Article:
Chancellor’s letter sends condescending message

Dear Chancellor Rita Cheng:


I am writing this open letter in response to the wildly inappropriate, presumptuous and condescending letter I received in my mail box yesterday addressed to my Parent/Caregiver regarding the upcoming non-university events “Polar Bear” and “Puck Finch”.

Clearly this letter was sent to my home under the erroneous assumption that my permanent address is synonymous with my parents’ address.

Let me tell you a little about myself. I am a married, independent adult. My permanent address reflects the home for which my husband and I carry a lease and pay rent and bills. I have been a resident of Carbondale for more than six years. I have been of legal drinking age longer than you have been chancellor of this institution.

If you are wondering why my parents’ addresses are not on record at this university, I know I am not alone in saying that it is because my personal family situation is no business of the university or the administration unless I choose to make it so.

Now my question to you is: How out of touch are you with your own undergraduate population to feel that such a letter addressed to the parents of legal adults is appropriate in any way?

Initially, I was going to disregard this letter. I felt that it came from a place of concern and caring and that it offered sound and reasonable advice for drinking responsibly. However, the more I read over it, the more I realized that it speaks volumes about your own opinion of your student body.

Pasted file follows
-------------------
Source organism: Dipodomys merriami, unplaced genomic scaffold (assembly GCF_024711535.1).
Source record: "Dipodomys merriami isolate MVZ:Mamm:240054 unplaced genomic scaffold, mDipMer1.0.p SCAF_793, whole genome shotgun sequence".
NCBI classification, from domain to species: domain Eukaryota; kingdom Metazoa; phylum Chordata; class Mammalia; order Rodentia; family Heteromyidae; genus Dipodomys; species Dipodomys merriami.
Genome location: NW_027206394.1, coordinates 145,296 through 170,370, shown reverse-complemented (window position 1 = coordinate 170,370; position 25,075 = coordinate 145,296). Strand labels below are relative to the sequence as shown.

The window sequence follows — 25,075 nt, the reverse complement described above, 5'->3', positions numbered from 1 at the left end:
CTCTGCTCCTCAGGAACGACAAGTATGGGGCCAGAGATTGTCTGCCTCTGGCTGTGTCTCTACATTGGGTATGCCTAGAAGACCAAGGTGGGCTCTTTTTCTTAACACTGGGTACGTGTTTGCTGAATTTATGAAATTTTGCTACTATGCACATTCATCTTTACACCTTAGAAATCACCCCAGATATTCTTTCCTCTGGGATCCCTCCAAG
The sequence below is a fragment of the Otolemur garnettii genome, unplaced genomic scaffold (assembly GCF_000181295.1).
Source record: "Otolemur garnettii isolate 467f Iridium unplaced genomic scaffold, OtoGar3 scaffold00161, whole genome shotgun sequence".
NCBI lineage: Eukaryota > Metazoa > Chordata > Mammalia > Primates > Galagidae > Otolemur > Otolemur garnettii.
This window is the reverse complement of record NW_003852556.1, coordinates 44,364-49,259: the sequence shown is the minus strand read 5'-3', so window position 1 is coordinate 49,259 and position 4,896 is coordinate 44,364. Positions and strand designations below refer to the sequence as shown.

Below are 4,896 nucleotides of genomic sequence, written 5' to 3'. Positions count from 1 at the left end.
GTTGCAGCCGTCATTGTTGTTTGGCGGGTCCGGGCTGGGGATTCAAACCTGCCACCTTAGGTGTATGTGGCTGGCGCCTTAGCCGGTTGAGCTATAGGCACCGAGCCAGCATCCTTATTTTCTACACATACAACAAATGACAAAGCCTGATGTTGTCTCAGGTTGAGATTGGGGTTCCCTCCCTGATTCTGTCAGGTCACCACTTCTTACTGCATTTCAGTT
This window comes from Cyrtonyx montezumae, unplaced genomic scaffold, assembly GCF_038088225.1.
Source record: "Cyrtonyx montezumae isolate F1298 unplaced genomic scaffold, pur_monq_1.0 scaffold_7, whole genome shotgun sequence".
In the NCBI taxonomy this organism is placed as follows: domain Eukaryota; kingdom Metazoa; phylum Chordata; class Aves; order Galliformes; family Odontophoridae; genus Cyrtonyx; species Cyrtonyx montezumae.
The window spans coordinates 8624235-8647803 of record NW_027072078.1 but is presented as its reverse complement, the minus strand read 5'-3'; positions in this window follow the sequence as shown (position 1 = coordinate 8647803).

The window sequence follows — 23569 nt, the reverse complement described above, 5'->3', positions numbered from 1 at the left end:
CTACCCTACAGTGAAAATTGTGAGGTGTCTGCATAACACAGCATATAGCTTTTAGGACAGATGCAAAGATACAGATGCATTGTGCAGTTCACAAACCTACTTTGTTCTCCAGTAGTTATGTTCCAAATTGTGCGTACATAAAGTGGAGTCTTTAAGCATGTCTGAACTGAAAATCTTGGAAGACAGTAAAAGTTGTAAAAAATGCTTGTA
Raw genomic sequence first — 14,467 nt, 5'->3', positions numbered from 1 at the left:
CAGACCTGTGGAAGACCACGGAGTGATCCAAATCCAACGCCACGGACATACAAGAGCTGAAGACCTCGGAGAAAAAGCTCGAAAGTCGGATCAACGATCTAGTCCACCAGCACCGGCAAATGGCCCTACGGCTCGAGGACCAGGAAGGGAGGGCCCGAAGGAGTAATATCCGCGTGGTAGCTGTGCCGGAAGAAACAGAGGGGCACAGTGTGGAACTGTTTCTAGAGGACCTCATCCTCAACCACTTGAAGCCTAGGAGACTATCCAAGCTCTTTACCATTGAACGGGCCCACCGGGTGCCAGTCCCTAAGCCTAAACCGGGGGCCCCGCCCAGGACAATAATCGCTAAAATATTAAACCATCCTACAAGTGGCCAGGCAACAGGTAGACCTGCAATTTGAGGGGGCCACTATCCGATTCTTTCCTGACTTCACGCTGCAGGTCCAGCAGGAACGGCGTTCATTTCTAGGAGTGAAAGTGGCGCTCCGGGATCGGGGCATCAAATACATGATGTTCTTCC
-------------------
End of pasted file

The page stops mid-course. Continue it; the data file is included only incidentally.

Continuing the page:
Within the last academic year you have referred to us as “pawns”, you have referred to the journalists of the Daily Egyptian as “the DE kids”, and now you have felt the need to  directly address the parents of your students as though you are running a high school D.A.R.E. program.

Whether you choose to admit it or not, those students referenced in your letter who received citations or required medical care are fully responsible for their own actions. It does not matter how childish or irresponsible you may believe your students to be.

They are adults and should be treated accordingly, regardless of the actions of the hundred or so individuals who chose to drink irresponsibly at last year’s events and suffered the consequences. Continue to treat your students as children and you will be rewarded with a university of children. You will see the quality of education offered at this university take an exponential nose-dive.

Also, you seem to regularly forget that a sizable portion of your undergraduate body consists of non-traditional students such as myself.

Was this letter sent to the parents of the many military veterans that have chosen to continue their education at this university?

Was it sent to your students who are parents themselves? Was it sent to your older students who held careers outside of this school before returning to pursue higher education?

You clearly have a “one-size-fits-all” mentality when it comes to addressing your student population, which does a great disservice to the concept of diversity at this institution and ultimately alienates those students who come from non-traditional backgrounds.

With each passing semester you are in your office, with each semester you run this university as a corporation and now as a high school, I find my faith in this institution slipping away and my concern for the future of this university growing.

Nicole J. Szczepanik

senior from Carbondale studying microbiology

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